Around 1980, aggressive surgery and combination-chemotherapy were introduced as routine therapy in advanced ovarian cancer. It is interesting to evaluate whether this has been associated with an improvement of survival. A comparison between patients diagnosed in the county of Funen during the period April 1973 to April 1978 with patients diagnosed during the period September 1981 to September 1986 was made. In the last period the patients were treated according to the DACOVA guidelines (Damish Cancer of the Ovaries). An improvement in median survival but not in five-year survival was registered. The number of hospital bed-days during the two periods was calculated. In the second period the number of hospital bed-days was seven days higher per patient than in the first period. The cost per gained year of life was 240,000 Dkr. in 1992 prices.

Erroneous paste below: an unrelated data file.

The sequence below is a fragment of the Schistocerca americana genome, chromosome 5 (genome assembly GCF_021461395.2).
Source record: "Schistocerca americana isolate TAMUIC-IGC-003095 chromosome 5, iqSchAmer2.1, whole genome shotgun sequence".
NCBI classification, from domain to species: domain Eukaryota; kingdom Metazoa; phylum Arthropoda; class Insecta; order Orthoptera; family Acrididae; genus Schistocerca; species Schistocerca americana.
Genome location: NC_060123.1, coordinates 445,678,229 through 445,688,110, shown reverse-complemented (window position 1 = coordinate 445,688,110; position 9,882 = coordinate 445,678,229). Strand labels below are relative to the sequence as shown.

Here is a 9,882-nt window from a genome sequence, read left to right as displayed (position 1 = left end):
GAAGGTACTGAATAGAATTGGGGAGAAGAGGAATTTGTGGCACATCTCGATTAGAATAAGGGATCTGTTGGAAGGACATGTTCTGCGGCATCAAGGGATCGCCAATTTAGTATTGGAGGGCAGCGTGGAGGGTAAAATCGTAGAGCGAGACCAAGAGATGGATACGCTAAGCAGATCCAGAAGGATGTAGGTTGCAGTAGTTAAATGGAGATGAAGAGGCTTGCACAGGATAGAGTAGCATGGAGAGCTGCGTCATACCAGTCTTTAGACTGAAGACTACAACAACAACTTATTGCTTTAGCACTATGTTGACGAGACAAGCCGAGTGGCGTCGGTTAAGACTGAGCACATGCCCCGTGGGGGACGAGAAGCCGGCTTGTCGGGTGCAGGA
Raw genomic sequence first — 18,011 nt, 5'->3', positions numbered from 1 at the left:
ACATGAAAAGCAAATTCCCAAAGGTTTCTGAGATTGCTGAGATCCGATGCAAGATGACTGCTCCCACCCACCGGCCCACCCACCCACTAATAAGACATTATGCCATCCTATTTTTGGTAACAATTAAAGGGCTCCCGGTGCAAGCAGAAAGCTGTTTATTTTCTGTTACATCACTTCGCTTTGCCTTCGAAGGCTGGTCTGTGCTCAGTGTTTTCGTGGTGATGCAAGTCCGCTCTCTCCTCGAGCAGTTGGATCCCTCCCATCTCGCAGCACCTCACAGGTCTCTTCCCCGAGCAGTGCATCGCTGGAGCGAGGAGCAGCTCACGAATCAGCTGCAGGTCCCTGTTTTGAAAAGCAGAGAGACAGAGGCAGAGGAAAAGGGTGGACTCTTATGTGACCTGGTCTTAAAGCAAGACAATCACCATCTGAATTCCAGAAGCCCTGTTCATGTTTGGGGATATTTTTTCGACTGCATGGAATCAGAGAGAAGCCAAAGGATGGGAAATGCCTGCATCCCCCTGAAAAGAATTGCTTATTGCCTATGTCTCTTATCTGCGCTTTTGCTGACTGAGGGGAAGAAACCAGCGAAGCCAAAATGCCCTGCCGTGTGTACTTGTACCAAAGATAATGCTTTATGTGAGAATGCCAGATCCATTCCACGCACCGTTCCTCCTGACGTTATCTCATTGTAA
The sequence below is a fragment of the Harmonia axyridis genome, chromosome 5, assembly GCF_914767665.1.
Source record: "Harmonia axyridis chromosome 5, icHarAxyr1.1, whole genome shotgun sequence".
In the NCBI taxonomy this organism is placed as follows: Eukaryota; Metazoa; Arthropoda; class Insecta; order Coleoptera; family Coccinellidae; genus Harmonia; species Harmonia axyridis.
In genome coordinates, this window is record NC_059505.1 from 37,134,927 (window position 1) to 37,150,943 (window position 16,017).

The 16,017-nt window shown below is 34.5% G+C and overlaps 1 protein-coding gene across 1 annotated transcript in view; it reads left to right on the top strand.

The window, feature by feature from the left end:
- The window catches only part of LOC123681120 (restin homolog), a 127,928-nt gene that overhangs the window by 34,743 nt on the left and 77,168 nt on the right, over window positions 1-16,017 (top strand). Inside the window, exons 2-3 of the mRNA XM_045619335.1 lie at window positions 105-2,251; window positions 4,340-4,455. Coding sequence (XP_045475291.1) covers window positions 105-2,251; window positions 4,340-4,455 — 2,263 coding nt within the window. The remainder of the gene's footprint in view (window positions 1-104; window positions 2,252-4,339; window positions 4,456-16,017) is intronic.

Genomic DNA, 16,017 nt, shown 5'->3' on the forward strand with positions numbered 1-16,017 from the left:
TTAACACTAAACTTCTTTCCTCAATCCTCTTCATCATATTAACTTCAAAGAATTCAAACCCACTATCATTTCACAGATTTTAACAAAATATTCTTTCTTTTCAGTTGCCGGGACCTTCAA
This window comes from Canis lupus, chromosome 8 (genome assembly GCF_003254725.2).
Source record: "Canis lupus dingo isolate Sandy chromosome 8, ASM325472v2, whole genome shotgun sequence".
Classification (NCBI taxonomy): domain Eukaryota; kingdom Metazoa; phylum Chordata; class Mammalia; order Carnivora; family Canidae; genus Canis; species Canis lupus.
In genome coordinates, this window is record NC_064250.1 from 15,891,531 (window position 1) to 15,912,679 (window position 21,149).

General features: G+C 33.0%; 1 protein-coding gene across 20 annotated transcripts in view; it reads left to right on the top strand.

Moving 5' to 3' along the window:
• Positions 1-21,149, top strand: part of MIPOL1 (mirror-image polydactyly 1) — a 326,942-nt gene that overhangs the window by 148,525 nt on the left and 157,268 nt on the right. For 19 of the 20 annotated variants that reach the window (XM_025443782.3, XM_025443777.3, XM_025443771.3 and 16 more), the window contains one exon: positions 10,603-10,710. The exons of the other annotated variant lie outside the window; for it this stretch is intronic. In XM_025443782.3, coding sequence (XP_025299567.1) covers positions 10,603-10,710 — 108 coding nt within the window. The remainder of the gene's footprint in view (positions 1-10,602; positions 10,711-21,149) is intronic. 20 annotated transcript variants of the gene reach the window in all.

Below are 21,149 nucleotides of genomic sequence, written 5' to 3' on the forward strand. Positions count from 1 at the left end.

In a geographically well-defined region in Denmark, survival and resource spending for strictly defined epithelial ovarian cancer patients treated during the periods 1973-1978 and 1981-1986 were compared. Almost all epithelial ovarian cancer patients diagnosed during the periods involved were identified; in both periods 206 patients were found. The number of patients was cross-checked with the Danish Cancer Registry. Treatment strategy was totally different in the two periods. In the first period debulking surgery was not routine and postoperative treatment consisted of pelvic irradiation and alkylating agents. In the second period the patients were treated according to national protocols prescribing debulking surgery, second-look laparotomy, and allocation to randomized trials. Advanced ovarian cancer patients were treated with combination chemotherapy with cisplatinum. Median survival was superior for the period 1981-1986, but long-term survival was similar in the two periods, 5-year survival being 27.5% for the period 1973-1978 and 26.9% for the period 1981-1986. The resources spent on ovarian cancer patients were calculated for the two periods, expressed as 'bed-days' spent on ovarian cancer. An estimate of the price of the extra resources used was made; in the second period $1.18 million $US more were spent on ovarian cancer. The costs were correlated with survival and the cost per gained year of life was estimated as $36 493. In conclusion, the study shows that for all stages of ovarian cancer an improvement of median survival was found, but not of long-term survival. The survival gain was associated with extra resource spending.